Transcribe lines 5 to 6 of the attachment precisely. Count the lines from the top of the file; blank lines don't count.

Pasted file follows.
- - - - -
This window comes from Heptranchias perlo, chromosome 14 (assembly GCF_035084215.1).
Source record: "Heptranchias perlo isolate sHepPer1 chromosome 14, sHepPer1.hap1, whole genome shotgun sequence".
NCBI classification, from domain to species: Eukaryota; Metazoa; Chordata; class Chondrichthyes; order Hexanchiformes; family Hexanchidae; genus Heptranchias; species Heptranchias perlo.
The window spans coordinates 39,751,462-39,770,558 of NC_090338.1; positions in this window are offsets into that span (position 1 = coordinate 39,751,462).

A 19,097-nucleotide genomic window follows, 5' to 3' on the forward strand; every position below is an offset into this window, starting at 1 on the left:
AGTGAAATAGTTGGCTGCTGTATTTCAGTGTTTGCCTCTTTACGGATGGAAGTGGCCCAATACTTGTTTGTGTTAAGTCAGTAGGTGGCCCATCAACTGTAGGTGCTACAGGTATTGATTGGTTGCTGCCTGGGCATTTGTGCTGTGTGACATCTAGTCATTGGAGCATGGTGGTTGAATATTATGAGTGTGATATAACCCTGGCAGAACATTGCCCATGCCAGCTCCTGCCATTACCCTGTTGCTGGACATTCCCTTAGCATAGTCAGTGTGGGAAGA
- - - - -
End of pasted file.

A 19,097-nucleotide genomic window follows, 5' to 3' on the forward strand; every position below is an offset into this window, starting at 1 on the left:
AGTGAAATAGTTGGCTGCTGTATTTCAGTGTTTGCCTCTTTACGGATGGAAGTGGCCCAATACTTGTTTGTGTTAAGTCAGTAGGTGGCCCATCAACTGTAGGTGCTACAGGTATTGATTGGTTGCTGCCTGGGCATTTGTGCTGTGTGACATCTAGTCATTGGAGCATGGTGGTTGAATATTATGAGTGTGATATAACCCTGGCAGAACATTGCCCATGCCAGCTCCTGCCATTACCCTGTTGCTGGACATTCCCTTAGCATAGTCAGTGTGGGAAGA